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7 things to do before moving out of a rental property

Marcel Dybner

· Real Estate Blog,Property Blog,Moving house,Rental Property,Tenant Tips

If you’re getting ready to move out of your rental property, there are a few things you should do before you drop those keys back off to your landlord or property manager. These 7 things will avoid any disputes and help you get your bond back.

1. Make sure the property is cleaned
Cleaning is the biggest reason we have bond disputes. In order to avoid any issues or delays in getting your bond back, I always recommend using a professional end of lease cleaning company. If you decide to take the task on yourself, be sure to give the property a thorough clean paying special attention to bathrooms, kitchens and especially the oven.

2. Fix anything you broke
Remember that you are responsible to return he property back to the owner in the same condition it was leased to you in – allowing for wear and tear. Anything that you broke or damaged during the tenancy is your responsibility to repair before you move out of the property.

The most common issues we face are excessive damage to wooden flooring and stains on carpets. Make sure that carpets are steam cleaned first before looking into repairing/replacing any damage.

3. Remove picture hooks and patch up walls
Your rental agreement will have instructions on how you should be hanging picture hooks – most leases will require you to ask for permission before hanging pictures or to only use the sticky hooks. When you remove your pictures, make sure to take all of the hooks out of the wall and remove any sticky hooks you installed. Any damage to the walls of the rental property will need to be repaired and paint that’s been peeled off when removing the hooks will need to be patched up.

4. Wash or repaint heavily marked or scuffed up walls
Still on the topic of walls, make sure that none of the walls are excessively dented or scuffed up prior to vacating the property. If you notice any walls that require a lot of cleaning, try washing them first and if that doesn’t work, you may need to get a painter in – make sure that you match the colour otherwise you could have to repaint the property again.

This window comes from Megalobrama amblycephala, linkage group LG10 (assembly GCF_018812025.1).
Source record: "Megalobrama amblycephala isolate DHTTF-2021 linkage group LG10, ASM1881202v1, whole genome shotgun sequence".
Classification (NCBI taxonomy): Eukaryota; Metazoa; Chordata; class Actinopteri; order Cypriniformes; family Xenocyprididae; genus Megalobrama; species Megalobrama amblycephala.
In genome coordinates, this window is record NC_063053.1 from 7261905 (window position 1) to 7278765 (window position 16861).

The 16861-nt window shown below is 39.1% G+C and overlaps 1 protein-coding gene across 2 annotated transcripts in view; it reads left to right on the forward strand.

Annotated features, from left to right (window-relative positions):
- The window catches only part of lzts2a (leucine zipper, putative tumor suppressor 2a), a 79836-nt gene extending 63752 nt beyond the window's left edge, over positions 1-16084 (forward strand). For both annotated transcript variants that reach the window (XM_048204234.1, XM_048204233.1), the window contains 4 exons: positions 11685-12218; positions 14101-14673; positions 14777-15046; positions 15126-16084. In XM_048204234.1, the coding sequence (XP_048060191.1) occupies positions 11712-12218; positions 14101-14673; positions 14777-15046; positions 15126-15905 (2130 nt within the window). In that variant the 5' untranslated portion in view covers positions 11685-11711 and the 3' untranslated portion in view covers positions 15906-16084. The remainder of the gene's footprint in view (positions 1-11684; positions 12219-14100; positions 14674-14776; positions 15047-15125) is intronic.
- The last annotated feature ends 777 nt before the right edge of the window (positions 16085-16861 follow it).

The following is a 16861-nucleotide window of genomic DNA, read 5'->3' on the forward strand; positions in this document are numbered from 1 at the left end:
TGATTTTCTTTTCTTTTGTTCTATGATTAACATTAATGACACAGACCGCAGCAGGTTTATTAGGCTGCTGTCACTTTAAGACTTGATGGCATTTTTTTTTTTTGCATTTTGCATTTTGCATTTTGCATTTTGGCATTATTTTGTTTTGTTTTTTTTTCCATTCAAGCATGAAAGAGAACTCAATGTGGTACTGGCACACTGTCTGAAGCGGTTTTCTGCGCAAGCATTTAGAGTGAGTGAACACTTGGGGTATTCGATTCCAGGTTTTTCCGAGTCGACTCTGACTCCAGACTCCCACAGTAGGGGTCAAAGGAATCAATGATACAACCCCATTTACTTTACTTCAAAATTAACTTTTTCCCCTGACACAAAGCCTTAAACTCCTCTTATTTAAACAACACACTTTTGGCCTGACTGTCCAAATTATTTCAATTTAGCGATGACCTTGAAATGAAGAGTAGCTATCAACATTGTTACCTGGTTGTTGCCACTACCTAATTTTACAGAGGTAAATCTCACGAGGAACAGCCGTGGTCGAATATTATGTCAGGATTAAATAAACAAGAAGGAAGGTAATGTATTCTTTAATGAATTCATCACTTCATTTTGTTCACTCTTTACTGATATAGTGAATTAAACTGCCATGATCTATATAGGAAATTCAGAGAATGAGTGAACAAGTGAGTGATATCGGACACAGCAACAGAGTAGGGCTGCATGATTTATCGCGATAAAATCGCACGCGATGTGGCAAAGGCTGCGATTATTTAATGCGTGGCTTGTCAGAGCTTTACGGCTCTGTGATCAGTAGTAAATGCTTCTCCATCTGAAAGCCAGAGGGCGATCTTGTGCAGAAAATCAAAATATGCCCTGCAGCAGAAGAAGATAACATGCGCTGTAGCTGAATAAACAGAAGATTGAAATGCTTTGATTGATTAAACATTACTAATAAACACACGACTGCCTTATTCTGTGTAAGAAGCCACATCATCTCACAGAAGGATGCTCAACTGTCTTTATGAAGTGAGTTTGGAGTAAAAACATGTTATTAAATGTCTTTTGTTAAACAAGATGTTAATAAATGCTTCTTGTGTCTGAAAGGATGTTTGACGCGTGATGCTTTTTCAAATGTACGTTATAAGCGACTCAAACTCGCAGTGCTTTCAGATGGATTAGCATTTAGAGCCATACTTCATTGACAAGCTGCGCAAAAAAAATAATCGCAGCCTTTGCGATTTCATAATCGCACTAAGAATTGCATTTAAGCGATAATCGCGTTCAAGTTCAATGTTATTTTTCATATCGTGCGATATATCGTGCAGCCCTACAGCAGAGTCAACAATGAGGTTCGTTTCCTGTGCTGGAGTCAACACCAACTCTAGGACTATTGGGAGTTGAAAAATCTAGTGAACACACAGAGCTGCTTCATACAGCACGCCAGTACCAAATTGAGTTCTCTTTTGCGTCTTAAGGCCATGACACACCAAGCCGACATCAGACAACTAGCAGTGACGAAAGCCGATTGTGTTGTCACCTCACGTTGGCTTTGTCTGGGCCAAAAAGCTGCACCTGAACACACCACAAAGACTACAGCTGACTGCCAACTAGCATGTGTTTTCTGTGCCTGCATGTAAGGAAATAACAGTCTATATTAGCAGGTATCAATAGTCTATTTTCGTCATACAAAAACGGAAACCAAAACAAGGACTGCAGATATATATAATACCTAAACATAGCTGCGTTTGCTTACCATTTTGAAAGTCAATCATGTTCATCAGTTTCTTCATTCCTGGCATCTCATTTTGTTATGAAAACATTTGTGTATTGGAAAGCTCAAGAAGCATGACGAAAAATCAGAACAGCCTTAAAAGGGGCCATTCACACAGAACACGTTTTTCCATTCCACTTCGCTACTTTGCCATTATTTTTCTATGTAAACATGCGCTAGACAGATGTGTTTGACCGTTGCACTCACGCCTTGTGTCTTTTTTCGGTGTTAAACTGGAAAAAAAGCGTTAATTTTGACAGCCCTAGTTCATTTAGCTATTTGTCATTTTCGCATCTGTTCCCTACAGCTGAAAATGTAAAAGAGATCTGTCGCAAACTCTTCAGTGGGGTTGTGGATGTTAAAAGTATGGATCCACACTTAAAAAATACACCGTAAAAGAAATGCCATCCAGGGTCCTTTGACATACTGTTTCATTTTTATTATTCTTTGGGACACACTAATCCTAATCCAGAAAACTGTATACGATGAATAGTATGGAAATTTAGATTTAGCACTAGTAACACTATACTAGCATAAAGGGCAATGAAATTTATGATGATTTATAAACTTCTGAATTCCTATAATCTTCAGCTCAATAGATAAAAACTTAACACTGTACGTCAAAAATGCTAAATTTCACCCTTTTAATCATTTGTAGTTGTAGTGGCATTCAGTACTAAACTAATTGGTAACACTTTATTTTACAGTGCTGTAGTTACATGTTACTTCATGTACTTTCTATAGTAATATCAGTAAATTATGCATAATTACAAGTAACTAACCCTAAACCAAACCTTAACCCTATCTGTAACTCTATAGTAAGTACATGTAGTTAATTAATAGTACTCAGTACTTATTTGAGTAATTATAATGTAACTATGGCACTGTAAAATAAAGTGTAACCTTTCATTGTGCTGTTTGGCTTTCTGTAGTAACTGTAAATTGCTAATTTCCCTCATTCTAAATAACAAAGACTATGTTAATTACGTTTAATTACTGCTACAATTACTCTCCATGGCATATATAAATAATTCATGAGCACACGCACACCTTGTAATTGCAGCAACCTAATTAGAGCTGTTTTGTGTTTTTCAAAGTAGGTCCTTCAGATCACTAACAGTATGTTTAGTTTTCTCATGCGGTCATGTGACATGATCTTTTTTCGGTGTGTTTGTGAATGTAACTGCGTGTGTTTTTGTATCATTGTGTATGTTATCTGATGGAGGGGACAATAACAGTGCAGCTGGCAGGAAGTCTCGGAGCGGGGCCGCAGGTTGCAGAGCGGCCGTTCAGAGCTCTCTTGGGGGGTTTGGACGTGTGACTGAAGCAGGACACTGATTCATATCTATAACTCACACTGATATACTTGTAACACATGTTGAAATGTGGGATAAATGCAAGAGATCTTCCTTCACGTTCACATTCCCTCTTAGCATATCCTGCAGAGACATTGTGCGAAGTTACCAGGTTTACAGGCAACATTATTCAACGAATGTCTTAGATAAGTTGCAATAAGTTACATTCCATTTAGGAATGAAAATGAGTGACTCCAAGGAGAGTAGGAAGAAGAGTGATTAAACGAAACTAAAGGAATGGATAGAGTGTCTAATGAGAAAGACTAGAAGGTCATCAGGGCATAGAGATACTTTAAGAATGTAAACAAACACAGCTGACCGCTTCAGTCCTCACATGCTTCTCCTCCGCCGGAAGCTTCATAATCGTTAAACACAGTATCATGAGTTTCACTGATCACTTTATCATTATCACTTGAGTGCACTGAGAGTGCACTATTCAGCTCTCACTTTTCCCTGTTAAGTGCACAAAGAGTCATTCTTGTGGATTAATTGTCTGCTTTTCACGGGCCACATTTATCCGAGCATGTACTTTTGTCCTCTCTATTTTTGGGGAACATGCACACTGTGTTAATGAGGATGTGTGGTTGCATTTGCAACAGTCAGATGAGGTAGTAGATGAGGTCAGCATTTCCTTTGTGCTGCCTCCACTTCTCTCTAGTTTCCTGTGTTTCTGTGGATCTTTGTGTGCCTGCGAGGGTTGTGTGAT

5. Make sure you remove all of your stuff – and rubbish.
I’ve found all sorts of things left behind in properties – everything from photo albums to laptops. Make sure that when you finish packing, you go through every room and going through all of the cupboards. In most cases, a new tenant might be lined up to move in shortly after you move out so getting access to the property to collect what you left behind could be difficult to organise.

Don’t leave your rubbish in the property – the owner isn’t going to clean it up and neither is the property manager. So having this cleaned for you will cost you money.

6. Compare your property to the Ingoing Condition Report
When you first moved into your property, the owner or Property Manager would have completed an Ingoing Condition Report and provided you with a copy. Use this document to compare how you’re returning the rental property to how you received it. If there are any disputes with cleanliness or damage, this is the document which will be used by the tribunal to decide if you should pay for anything further.

Our reports have high resolution images and detailed notes of the condition of the property when our tenants first move in to a rental property. This ensures that there’s no argument over the condition of the property when they moved in to when they move out.

7. Meet the landlord or property manager at the property
Try to organise a pre-vacate inspection before you return your keys. You should try time this a week before you move out – allowing yourself enough time to get any additional cleaning or repairs done before you have to move out.

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